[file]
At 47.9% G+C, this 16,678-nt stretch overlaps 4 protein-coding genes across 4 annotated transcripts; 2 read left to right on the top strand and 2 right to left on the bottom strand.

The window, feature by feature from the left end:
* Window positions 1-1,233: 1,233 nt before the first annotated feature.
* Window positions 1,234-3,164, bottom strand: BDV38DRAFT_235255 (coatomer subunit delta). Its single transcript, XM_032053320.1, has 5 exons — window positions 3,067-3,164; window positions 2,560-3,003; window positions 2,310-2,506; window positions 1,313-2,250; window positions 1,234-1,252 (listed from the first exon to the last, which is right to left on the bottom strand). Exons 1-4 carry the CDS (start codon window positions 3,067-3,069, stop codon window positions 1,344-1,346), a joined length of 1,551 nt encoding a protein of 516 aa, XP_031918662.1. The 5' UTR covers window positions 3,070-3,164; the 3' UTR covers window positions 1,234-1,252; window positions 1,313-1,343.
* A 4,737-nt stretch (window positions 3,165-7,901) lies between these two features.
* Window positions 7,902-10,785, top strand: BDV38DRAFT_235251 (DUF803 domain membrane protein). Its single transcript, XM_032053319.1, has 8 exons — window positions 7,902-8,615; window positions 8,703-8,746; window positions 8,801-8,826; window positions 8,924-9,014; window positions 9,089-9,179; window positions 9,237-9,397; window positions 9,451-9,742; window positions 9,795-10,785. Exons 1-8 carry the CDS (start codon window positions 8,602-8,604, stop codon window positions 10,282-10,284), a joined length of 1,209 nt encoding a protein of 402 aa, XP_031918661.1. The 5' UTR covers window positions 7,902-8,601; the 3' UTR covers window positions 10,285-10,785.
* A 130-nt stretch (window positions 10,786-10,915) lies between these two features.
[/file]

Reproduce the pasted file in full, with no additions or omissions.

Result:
At 47.9% G+C, this 16,678-nt stretch overlaps 4 protein-coding genes across 4 annotated transcripts; 2 read left to right on the top strand and 2 right to left on the bottom strand.

The window, feature by feature from the left end:
* Window positions 1-1,233: 1,233 nt before the first annotated feature.
* Window positions 1,234-3,164, bottom strand: BDV38DRAFT_235255 (coatomer subunit delta). Its single transcript, XM_032053320.1, has 5 exons — window positions 3,067-3,164; window positions 2,560-3,003; window positions 2,310-2,506; window positions 1,313-2,250; window positions 1,234-1,252 (listed from the first exon to the last, which is right to left on the bottom strand). Exons 1-4 carry the CDS (start codon window positions 3,067-3,069, stop codon window positions 1,344-1,346), a joined length of 1,551 nt encoding a protein of 516 aa, XP_031918662.1. The 5' UTR covers window positions 3,070-3,164; the 3' UTR covers window positions 1,234-1,252; window positions 1,313-1,343.
* A 4,737-nt stretch (window positions 3,165-7,901) lies between these two features.
* Window positions 7,902-10,785, top strand: BDV38DRAFT_235251 (DUF803 domain membrane protein). Its single transcript, XM_032053319.1, has 8 exons — window positions 7,902-8,615; window positions 8,703-8,746; window positions 8,801-8,826; window positions 8,924-9,014; window positions 9,089-9,179; window positions 9,237-9,397; window positions 9,451-9,742; window positions 9,795-10,785. Exons 1-8 carry the CDS (start codon window positions 8,602-8,604, stop codon window positions 10,282-10,284), a joined length of 1,209 nt encoding a protein of 402 aa, XP_031918661.1. The 5' UTR covers window positions 7,902-8,601; the 3' UTR covers window positions 10,285-10,785.
* A 130-nt stretch (window positions 10,786-10,915) lies between these two features.